Prior to this change we had workflow defined inside python-tripleoclient, and most API calls were made directly to Heat. This worked OK but there was too much "business logic" inside the client, which doesn't work well if non-python clients (such as tripleo-ui) want to interact with TripleO.
To solve this problem, number of mistral workflows and custom actions have been implemented, which are available via the Mistral API on the undercloud. This can be considered the primary "TripleO API" for driving all deployment tasks now.
Here's a diagram showing how it fits together:
|Overview of Mistral integration in TripleO|
Mistral workflows and actionsThere are two primary interfaces to mistral, workflows which are a yaml definition of a process or series of tasks, and actions which are a concrete definition of how to do a specific task (such as call some OpenStack API).
Workflows and actions can defined directly via the mistral API, or a wrapper called a workbook. Mistral actions are also defined via a python plugin interface, which TripleO uses to run some tasks such as running jinja2 on tripleo-heat-templates prior to calling Heat to orchestrate the deployment.
Mistral workflows, in detailHere I'm going to show how to view and interact with the mistral workflows used by TripleO directly, which is useful to understand what TripleO is doing "under the hood" during a deployment, and also for debugging/development.
First we view the mistral workbooks loaded into Mistral - these contain the TripleO specific workflows and are defined in tripleo-common
The name of the workbook constitutes a namespace for the workflows it contains, so we can view the related workflows using grep (I also grep for tag_node to reduce the number of matches).
When you know the name of a workflow, you can inspect the required inputs, and run it directly via a mistral execution, in this case we're running the tripleo.baremetal.v1.tag_node workflow, which modifies the profile assigned in the ironic node capabilities (see tripleo-docs for more information about manual tagging of nodes)
At this point the mistral workflow is running, and it'll either succeed or fail, and also create some output (which in the TripleO model is sometimes returned to the Ux via a Zaqar queue). We can view the status, and the outputs (truncated for brevity):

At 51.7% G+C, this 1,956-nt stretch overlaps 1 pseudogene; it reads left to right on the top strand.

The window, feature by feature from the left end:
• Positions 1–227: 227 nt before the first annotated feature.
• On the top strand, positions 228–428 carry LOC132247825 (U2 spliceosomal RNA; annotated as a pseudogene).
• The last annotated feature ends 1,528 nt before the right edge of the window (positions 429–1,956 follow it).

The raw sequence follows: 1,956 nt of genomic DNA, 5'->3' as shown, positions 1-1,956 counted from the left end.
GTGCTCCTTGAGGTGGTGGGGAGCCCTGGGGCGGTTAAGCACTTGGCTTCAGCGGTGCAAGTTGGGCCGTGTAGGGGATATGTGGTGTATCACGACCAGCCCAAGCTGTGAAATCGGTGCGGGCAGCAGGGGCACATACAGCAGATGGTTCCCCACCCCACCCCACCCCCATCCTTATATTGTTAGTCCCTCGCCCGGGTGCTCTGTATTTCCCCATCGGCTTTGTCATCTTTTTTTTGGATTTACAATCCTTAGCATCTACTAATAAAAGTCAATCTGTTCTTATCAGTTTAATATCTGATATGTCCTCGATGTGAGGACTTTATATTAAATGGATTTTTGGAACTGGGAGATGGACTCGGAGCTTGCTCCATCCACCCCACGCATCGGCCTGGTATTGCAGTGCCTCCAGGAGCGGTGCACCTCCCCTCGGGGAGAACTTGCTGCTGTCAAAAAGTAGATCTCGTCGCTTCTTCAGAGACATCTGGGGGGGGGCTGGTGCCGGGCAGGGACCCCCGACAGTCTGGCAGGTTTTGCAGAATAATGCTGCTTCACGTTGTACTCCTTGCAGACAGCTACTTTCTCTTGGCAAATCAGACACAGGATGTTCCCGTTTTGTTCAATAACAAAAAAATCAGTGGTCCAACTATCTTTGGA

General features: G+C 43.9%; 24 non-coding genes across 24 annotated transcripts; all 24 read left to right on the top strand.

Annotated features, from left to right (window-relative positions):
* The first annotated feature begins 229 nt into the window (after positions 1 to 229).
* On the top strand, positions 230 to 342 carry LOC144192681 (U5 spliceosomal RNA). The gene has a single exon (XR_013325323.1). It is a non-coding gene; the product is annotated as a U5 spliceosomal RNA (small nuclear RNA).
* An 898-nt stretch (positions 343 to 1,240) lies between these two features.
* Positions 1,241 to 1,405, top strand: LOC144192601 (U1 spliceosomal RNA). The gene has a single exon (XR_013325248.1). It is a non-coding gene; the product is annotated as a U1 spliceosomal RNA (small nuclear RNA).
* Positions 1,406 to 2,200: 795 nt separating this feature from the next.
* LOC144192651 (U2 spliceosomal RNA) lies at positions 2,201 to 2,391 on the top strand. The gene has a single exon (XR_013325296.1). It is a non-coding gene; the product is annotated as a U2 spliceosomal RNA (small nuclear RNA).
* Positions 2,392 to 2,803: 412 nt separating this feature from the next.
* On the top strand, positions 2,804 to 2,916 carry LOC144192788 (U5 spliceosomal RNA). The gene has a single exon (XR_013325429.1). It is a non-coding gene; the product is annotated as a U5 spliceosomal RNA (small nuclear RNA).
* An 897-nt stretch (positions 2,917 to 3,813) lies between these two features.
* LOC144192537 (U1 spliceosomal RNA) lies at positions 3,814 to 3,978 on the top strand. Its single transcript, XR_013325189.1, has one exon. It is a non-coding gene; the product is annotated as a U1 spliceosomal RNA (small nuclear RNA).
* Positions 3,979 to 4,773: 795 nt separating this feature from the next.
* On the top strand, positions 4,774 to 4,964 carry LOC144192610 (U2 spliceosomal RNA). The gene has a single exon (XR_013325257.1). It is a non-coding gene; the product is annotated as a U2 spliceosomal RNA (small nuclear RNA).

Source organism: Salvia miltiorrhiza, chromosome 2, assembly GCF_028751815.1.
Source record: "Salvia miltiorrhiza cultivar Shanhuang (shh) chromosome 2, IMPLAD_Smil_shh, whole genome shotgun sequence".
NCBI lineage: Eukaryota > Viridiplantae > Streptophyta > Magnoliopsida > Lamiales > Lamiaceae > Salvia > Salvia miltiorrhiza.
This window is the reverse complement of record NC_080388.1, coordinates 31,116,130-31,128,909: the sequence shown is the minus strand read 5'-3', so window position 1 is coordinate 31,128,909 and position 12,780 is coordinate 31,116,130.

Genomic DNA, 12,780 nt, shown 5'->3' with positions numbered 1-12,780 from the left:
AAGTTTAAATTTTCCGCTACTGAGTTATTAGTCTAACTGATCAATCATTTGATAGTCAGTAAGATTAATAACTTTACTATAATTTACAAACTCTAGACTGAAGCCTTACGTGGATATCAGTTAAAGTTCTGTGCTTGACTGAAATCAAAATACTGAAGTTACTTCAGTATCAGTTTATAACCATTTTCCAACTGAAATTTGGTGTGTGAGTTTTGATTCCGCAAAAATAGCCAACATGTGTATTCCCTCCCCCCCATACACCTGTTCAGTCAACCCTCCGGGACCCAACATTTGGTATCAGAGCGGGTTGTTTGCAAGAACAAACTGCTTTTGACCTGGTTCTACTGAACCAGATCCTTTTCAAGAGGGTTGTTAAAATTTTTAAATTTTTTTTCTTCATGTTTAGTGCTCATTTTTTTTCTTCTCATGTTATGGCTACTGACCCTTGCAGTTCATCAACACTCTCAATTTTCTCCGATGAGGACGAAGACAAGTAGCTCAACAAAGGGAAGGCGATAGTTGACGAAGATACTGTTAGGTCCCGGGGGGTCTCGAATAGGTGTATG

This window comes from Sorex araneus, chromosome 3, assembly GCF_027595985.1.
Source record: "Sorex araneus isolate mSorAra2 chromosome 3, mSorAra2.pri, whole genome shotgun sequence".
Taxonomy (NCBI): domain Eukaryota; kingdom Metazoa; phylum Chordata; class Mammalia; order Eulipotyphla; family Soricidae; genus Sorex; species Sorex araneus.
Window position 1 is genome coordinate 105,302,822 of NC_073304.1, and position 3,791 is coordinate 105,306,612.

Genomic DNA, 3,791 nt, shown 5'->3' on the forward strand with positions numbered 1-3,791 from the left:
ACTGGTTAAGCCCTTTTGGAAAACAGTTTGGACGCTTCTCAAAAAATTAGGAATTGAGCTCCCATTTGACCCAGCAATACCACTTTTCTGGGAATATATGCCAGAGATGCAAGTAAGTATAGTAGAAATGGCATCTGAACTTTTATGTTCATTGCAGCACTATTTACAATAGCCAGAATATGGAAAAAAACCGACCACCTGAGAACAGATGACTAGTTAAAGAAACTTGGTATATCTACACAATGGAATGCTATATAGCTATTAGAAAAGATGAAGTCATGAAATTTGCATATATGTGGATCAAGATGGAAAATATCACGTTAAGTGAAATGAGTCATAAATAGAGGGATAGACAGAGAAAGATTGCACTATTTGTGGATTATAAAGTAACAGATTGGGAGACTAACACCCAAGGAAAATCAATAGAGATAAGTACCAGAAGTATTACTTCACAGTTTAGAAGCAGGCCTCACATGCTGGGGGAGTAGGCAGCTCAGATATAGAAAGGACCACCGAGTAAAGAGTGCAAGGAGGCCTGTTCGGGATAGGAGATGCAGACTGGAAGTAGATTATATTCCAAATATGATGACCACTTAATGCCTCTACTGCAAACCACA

So that's it - we ran a mistral workflow, it suceeded and we looked at the output, now we can see the result looking at the node in Ironic, it worked! :)
Mistral workflows, create your own!Here I'll show how to develop your own custom workflows (which isn't something we expect operators to necessarily do, but is now part of many developers workflow during feature development for TripleO).
First, we create a simple yaml definition of the workflow, as defined in the v2 Mistral DSL - this example lists all available ironic nodes, then finds those which match the "test" profile we assigned in the example above:
This example uses the mistral built-in "ironic" action, which is basically a pass-through action exposing the python-ironicclient interfaces. Similar actions exist for the majority of OpenStack python clients, so this is a pretty flexible interface.
Now we can now upload the workflow (not wrapped in a workbook this time, so we use workflow-create), run it via execution create, then look at the outputs - we can see that the matching_nodes output matches the ID of the node we tagged in the example above - success! :)
Using this basic example, you can see how to develop workflows which can then easily be copied into the tripleo-common workbooks, and integrated into the TripleO deployment workflow.
In a future post, I'll dig into the use of custom actions, and how to develop/debug those.